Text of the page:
c) You didn't have to travel anywhere. Actually, this might have been even better for the agents and editors who normally have to hall themselves across the country.
d) You didn't have to choose between events. All the videos, chats and articles are still there today.
e) Critiques!!!!! query critiques. 1st 250 word critiques! 1st five page critiques!!!
f) Contests. Seriously good ones, too.
g) Awesome content.
h) Networking opportunities with folks from around the world

Probably one of the most equal-opportunity critique opportunities was the Live Chat from literary agent Natalie Fischer, where ripped through a pile of queries and gave live feedback on each. When she ran out of time, she continued on Twitter. I must say that 140 words on Twitter was a perfect way to obtain concise feedback on my query, and it helped me an absolute ton.

So what did I learn? Let's see if I can remember. It is Sunday night after all, and I got about three hours sleep last night.

  1. Literary agents and editors have a pretty well defined list of genres they universally cringe at when reading queries: vampires, werewolves, angels, and dystopian governments are among them. By the way, I critiqued an interesting five page excerpt on WriteOnCon that involved a dystopian government run by vampires. My guess is that the related query will engender strong feelings one way or the other -- double cringe or "wow, that's unique."
  2. There is a saying. "RTFM" a.k.a. Read the F&!k*ng Manual. This applies to querying. Follow the submission guidelines and you will, surprisingly, position yourself well ahead of many queriers. Yes. You will have made it to the starting gate without shooting yourself in the ankles.
  3. Never give up.
  4. Voice is probably the most important part of your novel. 
  5. Plot can be fixed.
  6. Voice is equally important to your query. 
  7. If you've submitted your first draft, they will know.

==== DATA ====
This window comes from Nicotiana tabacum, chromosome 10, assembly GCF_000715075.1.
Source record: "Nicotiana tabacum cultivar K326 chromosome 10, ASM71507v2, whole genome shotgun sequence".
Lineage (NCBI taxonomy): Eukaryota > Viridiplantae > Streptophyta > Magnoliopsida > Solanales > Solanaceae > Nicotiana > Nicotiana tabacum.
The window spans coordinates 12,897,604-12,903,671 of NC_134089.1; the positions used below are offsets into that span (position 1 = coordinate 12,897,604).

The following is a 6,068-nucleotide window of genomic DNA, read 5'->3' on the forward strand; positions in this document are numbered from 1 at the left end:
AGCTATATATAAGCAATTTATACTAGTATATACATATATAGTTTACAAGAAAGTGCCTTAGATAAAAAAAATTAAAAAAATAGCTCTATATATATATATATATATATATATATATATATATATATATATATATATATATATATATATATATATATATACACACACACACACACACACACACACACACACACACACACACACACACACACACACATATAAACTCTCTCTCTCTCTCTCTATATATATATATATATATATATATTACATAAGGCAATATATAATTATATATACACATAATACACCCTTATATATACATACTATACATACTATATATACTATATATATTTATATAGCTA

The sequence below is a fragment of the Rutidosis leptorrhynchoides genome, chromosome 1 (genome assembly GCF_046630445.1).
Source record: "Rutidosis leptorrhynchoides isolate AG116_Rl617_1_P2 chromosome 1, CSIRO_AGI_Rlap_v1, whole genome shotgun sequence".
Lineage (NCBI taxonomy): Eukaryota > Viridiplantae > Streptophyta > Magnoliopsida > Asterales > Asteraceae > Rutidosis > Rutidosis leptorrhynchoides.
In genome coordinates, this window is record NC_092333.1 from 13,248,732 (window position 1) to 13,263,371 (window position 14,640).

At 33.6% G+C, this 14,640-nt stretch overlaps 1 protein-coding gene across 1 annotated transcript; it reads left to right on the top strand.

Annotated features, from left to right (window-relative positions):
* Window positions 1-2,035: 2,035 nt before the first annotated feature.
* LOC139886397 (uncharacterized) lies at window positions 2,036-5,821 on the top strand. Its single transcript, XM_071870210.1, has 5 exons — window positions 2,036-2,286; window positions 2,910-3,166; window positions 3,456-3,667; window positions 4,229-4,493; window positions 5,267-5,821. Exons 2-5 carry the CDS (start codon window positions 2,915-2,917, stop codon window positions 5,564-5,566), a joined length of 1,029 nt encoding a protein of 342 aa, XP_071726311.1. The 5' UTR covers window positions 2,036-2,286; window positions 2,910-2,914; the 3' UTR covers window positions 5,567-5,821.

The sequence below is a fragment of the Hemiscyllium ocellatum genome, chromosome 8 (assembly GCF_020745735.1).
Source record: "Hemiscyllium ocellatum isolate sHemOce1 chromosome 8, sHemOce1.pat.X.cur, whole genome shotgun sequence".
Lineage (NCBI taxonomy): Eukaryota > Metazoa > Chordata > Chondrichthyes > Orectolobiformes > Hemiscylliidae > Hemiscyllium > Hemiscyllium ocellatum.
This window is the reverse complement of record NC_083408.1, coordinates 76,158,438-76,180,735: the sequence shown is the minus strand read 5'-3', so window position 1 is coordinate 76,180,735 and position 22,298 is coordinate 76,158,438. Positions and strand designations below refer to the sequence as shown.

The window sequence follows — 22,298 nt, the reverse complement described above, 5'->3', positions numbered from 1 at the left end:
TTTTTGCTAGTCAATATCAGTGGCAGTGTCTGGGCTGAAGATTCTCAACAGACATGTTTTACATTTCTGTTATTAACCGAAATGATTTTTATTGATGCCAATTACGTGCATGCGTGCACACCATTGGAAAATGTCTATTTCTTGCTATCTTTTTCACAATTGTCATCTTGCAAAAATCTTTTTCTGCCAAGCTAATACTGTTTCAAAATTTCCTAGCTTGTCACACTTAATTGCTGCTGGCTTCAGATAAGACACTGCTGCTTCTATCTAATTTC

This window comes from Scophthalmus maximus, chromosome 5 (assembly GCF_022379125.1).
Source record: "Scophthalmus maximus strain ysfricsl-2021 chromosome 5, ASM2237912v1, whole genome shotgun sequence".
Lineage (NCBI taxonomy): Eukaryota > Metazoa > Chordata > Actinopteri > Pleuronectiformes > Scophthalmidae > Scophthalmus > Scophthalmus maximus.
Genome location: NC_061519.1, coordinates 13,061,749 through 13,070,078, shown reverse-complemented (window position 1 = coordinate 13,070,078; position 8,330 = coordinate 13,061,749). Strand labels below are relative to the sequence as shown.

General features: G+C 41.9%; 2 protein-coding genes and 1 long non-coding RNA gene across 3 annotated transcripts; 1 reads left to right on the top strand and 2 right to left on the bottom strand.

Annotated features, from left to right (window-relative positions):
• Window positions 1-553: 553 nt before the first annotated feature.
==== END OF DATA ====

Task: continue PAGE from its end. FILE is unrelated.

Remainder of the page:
8. Write your own queries. 
  9. Gerbils should not write queries.
  10. Don't write queries from your character's point of view. 
  11. If the agent or editor does not understanding your query ... that's bad.
  12. Support the publishing industry. Buy books new. Borrow them from the library. (Libraries buy more of a book if the circulation for said tome is high.) 
  13. Book trailers should be short.
  14. As an author, having thousands of followers on twitter is great. But following thousands of people makes it obvious you aren't interacting personally with your audience.
  15. Everything you do on the internet - blogs, tweets, facebook, etc. - is public. Your potential audience includes literary agents, editors, librarians, and the book buying public. Don't be negative.
  16. Snarky for snarky sake misses the point. 
  17. Voice = Tone + Style + Audience
  18. Honesty is critical. Kids have an acute BS-o-meter. 
  19. Like it or not, kids curse and have sex. You don't like it? See #18.
  20. If your novel makes the agent or editor think, I can't put this down. I need to know what happens. -- You will likely find success.
And the Awesome Explanation Award goes to Jennifer Laughran from Andrea Brown Literary Agency, for defining the difference between urban and paranormal fantasy.

"Demented fairies roaming around in the subway shooting drugs and putting spells on people is urban fantasy. Some psychic chicks in a boarding school is paranormal."

*Gets down on knees and bows down in appreciation*

As I said, all the good stuff from WriteOnCon is still posted.  Check it out.


It's Tuesday and I've been interviewed

There isn't much going on today beyond hellacious times at work. Is that how you spell hellacious? Hmm. Anyway, WriteOnCon kicked off and I'm busy playing catch up on all the posts and chats of the day. The content is phenomenal. So far, I've read a number of fascinating items, but I especially loved this post on revisions from Kendra Levin of Viking. I'm also in the midst of catching up on the transcript of a live chat with Suzie Townsend from FinePrint Literary.